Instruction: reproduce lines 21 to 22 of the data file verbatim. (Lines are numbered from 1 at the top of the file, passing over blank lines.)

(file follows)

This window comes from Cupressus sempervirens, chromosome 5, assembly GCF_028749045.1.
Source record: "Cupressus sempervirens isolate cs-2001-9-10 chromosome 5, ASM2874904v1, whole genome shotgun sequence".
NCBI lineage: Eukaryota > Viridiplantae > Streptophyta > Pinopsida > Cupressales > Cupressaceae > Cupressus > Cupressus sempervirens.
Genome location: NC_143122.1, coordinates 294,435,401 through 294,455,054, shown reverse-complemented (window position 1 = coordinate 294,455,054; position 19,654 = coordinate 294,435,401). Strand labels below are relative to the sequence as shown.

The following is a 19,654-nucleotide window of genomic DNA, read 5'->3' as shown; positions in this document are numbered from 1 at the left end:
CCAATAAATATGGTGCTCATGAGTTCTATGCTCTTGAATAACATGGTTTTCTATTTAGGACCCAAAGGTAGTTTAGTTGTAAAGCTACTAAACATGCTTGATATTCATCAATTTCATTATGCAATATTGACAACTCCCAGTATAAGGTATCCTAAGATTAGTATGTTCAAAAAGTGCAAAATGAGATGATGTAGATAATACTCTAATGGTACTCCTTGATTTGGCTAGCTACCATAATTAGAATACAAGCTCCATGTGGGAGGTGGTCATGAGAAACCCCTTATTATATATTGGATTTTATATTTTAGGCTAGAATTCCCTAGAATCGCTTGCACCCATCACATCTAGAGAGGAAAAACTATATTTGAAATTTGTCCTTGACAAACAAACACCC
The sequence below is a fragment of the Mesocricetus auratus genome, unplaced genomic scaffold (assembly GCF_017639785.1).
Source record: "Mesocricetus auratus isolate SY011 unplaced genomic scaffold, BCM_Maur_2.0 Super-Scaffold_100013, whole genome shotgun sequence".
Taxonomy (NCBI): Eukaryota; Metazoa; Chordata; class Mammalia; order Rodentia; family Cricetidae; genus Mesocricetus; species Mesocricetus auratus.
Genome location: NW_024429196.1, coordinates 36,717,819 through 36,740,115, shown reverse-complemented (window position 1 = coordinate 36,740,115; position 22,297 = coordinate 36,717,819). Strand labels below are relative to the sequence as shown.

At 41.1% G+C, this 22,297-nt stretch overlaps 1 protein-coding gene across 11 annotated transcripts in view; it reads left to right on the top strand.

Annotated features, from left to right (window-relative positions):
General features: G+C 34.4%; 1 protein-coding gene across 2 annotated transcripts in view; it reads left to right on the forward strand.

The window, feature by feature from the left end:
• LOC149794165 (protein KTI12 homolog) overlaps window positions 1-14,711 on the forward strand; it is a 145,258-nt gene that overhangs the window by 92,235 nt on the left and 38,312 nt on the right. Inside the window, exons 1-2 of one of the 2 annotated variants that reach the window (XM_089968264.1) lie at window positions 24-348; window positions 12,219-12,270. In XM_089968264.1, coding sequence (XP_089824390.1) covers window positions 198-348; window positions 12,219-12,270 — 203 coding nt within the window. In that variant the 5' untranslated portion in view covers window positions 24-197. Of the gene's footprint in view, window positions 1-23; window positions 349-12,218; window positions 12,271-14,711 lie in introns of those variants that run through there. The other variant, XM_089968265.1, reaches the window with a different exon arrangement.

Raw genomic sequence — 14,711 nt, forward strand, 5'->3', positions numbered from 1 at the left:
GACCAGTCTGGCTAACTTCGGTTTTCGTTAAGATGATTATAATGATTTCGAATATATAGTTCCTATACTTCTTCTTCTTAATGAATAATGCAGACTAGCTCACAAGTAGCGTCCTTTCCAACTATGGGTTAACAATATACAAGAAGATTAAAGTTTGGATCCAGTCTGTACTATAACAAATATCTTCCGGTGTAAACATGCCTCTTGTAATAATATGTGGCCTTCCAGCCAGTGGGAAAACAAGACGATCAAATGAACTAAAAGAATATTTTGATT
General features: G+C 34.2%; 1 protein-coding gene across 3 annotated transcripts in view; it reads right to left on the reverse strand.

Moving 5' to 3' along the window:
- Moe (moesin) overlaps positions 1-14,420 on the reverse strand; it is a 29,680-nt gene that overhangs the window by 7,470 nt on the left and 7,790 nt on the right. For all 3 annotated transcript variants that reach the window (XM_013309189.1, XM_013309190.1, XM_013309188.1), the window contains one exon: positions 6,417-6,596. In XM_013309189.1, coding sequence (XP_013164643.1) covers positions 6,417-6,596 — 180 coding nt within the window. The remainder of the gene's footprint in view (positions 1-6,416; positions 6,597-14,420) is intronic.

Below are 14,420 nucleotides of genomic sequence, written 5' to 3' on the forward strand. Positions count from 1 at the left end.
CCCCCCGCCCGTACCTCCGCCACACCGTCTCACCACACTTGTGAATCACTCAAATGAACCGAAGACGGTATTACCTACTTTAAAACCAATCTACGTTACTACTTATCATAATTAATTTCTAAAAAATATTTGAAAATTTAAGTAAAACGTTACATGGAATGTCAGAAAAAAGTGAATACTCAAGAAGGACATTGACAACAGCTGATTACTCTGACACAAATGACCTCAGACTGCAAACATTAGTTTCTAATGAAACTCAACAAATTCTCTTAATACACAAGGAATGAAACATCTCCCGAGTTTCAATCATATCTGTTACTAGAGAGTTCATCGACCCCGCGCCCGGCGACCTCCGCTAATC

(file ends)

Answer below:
Below are 14,420 nucleotides of genomic sequence, written 5' to 3' on the forward strand. Positions count from 1 at the left end.
CCCCCCGCCCGTACCTCCGCCACACCGTCTCACCACACTTGTGAATCACTCAAATGAACCGAAGACGGTATTACCTACTTTAAAACCAATCTACGTTACTACTTATCATAATTAATTTCTAAAAAATATTTGAAAATTTAAGTAAAACGTTACATGGAATGTCAGAAAAAAGTGAATACTCAAGAAGGACATTGACAACAGCTGATTACTCTGACACAAATGACCTCAGACTGCAAACATTAGTTTCTAATGAAACTCAACAAATTCTCTTAATACACAAGGAATGAAACATCTCCCGAGTTTCAATCATATCTGTTACTAGAGAGTTCATCGACCCCGCGCCCGGCGACCTCCGCTAATC